• 32°

City commission recognizes Black History Month

On Monday, Danville City Commission passed a proclamation recognizing February as Black History Month, a nationally recognized observance of African-American contributions and their effect on America.

Resident James Hunn spoke early on at the meeting, drawing the commission’s attention to the fact half of the month had already gone by before the national observance was noticed by the city. He asked if the proclamation could not be brought up sooner going forward, and said  “I think I asked, or made the same comment last year.”

It was noted after the meeting that last year, the proclamation in observance of the month was moved back to January in order to get it done before February.

Commissioner J.H. Atkins noted his concern. “Yes sir, it can be done. Probably should be done sometime in January, but you and I didn’t bring it to the attention, so it’s coming to the agenda tonight. We’ll try to start having that done in January.”

The month’s theme this year is “Black Migrations,” emphasizing the the “movement of people of African descent to new destinations and subsequently new social realities,” as stated in the proclamation.

The theme focuses especially on the 20th century through present day, when migration included the relocation of African-Americans from southern farms into southern cities, from the South to the Northwest, Midwest and West after the end of the two World Wars.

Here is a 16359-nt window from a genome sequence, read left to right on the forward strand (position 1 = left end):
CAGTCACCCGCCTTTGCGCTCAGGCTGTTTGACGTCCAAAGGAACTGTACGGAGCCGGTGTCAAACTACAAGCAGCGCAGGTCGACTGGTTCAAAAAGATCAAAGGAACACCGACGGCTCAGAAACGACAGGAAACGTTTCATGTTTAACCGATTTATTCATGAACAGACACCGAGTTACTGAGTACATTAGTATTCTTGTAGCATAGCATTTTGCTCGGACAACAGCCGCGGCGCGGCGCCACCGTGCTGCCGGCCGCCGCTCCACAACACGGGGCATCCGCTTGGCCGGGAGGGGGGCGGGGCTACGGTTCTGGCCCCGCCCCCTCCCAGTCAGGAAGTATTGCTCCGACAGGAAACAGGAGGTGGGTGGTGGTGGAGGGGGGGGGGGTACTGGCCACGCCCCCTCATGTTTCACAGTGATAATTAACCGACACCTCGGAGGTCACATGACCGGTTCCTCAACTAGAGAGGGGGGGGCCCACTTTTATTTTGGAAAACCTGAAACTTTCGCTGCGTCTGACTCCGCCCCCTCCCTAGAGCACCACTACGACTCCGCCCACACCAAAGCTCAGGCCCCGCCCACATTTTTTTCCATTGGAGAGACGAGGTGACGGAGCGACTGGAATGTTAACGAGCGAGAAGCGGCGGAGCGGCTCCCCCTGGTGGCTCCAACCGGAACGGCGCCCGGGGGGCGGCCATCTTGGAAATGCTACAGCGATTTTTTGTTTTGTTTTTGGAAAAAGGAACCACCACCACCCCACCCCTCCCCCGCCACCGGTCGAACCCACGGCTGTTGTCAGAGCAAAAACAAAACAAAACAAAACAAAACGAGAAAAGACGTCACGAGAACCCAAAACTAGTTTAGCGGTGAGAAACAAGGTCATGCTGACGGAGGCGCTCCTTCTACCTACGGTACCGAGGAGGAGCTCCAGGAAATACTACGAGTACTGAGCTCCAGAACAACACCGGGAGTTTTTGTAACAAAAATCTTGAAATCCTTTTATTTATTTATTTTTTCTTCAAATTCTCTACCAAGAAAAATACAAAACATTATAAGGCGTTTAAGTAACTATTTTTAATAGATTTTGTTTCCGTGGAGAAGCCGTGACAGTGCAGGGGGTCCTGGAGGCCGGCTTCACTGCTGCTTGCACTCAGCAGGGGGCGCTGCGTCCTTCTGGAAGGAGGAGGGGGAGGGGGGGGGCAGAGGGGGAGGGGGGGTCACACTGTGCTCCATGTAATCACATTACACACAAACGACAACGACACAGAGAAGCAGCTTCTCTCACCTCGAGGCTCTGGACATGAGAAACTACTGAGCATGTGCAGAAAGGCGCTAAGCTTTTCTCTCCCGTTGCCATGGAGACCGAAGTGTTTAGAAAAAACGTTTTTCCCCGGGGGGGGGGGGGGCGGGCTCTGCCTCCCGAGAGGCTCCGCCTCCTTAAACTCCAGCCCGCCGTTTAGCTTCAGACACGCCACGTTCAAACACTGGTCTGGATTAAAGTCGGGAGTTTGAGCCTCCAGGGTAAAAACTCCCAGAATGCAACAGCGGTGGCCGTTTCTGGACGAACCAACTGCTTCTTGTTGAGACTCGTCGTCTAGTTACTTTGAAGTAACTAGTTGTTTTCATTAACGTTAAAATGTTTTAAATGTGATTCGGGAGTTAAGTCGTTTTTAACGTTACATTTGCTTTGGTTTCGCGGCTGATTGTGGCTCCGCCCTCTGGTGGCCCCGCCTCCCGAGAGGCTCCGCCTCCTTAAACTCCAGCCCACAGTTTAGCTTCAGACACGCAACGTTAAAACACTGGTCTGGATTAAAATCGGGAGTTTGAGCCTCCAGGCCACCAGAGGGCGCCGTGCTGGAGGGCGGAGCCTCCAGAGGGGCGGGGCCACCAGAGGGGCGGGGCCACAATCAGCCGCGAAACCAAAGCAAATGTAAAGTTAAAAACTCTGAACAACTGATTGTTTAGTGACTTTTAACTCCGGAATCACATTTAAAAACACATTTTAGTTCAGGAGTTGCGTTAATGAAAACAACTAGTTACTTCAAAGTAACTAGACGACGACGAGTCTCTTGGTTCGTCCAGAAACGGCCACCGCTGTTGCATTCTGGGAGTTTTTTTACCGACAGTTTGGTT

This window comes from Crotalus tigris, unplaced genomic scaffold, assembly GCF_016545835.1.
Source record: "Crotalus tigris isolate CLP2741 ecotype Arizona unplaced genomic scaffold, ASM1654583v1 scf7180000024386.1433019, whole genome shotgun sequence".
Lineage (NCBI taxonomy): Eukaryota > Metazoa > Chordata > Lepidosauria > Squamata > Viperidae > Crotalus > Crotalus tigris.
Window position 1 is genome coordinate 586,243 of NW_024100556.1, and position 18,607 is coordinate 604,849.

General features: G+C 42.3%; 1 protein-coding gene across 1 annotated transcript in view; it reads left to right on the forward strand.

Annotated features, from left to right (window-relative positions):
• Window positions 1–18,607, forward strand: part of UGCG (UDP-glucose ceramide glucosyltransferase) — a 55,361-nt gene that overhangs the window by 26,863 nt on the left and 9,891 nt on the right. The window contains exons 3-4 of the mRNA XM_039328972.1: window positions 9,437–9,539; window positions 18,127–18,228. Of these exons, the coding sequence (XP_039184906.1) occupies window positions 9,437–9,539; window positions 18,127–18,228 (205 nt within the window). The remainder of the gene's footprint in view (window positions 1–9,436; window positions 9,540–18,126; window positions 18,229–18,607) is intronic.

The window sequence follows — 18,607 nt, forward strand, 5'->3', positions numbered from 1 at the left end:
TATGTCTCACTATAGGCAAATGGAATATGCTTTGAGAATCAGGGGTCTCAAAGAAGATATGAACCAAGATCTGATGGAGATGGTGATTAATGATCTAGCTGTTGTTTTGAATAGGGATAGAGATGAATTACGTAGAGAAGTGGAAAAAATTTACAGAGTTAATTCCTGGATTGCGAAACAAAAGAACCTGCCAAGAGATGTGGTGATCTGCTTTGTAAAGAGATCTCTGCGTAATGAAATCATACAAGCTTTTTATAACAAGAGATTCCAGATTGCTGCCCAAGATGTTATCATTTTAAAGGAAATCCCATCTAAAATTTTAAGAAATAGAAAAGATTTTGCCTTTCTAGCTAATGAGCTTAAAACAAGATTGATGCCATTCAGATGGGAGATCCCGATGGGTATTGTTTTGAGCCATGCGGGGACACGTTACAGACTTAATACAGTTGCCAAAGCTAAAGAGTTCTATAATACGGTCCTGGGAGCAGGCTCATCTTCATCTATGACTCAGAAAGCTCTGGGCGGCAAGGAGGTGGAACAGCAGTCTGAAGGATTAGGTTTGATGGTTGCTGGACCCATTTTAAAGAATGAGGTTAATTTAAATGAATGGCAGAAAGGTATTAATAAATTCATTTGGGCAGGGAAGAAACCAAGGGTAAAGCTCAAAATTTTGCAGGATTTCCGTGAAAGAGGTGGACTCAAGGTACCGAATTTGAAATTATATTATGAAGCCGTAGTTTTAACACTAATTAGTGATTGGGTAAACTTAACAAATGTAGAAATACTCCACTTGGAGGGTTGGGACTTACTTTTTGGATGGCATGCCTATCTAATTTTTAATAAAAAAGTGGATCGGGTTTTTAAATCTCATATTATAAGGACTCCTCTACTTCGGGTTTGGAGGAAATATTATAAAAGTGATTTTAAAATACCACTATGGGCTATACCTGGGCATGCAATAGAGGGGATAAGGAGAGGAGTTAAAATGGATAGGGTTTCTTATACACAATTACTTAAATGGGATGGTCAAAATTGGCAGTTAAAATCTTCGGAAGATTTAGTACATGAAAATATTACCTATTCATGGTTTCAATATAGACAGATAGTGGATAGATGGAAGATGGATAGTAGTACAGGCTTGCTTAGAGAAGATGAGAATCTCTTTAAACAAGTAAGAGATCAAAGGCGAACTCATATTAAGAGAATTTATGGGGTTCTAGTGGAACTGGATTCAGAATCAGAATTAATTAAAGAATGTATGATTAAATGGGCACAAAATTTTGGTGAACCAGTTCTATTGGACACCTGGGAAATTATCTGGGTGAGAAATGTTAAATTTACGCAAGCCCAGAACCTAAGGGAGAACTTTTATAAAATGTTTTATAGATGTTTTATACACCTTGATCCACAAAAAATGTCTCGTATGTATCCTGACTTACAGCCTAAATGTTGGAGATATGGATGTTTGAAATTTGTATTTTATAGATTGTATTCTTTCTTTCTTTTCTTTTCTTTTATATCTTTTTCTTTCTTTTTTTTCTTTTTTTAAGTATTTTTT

“Such migrations resulted in a more diverse and stratified interracial and intraracial urban population amid a changing social milieu, such as the rise of the Garvey movement in New York, Detroit and New Orleans,” the proclamation says. The “Garvey movement” refers to Marcus Garvey, who died in 1940. He was president-general of the Universal Negro Improvement Association and African Communities League, and known for inspiring a global movement of economic empowerment, eventually leading to the creation of the Nation of Islam, the Rastafari movement and the Black Power Movement of the 1960s.

The proclamation states that Black History Month promotes cultural enrichment, ethnic pride and self-esteem by celebrating the lives and achievements of great African-Americans.

Atkins took the opportunity to share with the city that the Kentucky Black Caucus will hold its spring summit here in Danville in April.

“We’ll be meeting the 12th and 13th of April here at Danville City Hall,” Atkins said. He and the president of the caucus, Sid Dunn — who is a member of the Burgin City Council — have been working to organize the annual summit.

“We’re hoping we’re going to have some really important forums … One will be a roundup of some things that have taken place in this current legislative session … There’s five or six bills filed on voter (rights) restoration,” Atkins said, “… A lot of neat things.”

Commissioner Kevin Caudill noted this is the second time Atkins has assisted in holding the Kentucky Black Caucus summit in Danville.